Jul 17, 2024Select a Location


Here's some things you might not know about eyeWeather.

eyeWeather Sketch


eyeWeather uses D3.js, a powerful JavaScript library for low-level data visualization. While starting my journey into the world of data, I came across an outstanding presentation by Nadieh Bremer, showing how D3 can leverage Scaleable Vector Graphics (SVG) to create stunning visualizations. This inspired me to dive into D3 and build eyeWeather.

While D3 is an excellent tool for visualizations, it is not designed to build an entire website. So I looked for front-end framework that would seamlessly integrate with D3 and discovered Svelte. Svelte compiles and optimizes code during the build process, resulting in reduced browser load and faster performance. It mostly uses standard HTML, CSS, and JavaScript, making it simple to learn and easy to use.


Ever since smartphones could use third-party apps, I've been on on a quest to find the perfect weather app. I haven't found it yet, but given how well weather data lends itself to visualization, I decided to give building one a shot. I thought it would be a fun challenge to visualize data in a circle, so this was perfect for my first D3 project. It all started with the pictured sketch.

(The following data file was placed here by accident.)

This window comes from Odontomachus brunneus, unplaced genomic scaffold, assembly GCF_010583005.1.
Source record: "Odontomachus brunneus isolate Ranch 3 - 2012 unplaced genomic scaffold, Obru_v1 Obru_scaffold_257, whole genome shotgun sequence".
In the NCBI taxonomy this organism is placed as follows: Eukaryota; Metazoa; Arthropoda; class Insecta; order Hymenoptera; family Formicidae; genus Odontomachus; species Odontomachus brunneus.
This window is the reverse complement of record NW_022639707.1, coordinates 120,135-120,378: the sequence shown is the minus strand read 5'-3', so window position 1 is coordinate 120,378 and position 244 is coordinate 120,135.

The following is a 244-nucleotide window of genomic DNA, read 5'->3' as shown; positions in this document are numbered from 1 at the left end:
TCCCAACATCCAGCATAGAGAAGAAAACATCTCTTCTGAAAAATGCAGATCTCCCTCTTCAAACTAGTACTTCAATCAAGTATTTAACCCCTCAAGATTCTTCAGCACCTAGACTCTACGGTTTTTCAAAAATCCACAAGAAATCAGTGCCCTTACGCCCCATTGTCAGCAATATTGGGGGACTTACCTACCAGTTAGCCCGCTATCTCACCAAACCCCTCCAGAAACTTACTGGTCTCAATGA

The radial visualization approach has its challenges and limitations, but it reveals patterns and changes in the cyclical nature of weather data well. Also, I love a good gradient, so it ended up looking like the iris of an eye, thus eyeWeather.

Don't Miss

Here are a few tips or features you shouldn't miss:

  • The wind icon rotates to show the wind direction
  • The colors, shapes, and text smoothly transition
  • Tapping on the hours or the triangle select that time

Planned Features

Here's what else I'd like to do with eyeWeather:

  • Add weather conditions (e.g., partly cloudy)
  • Add the daily forecast
  • Show precipitation for the next hour
  • Add a dark mode
  • Add sun/moon information
  • Add user settings
© Bobby Crotty 2023–2024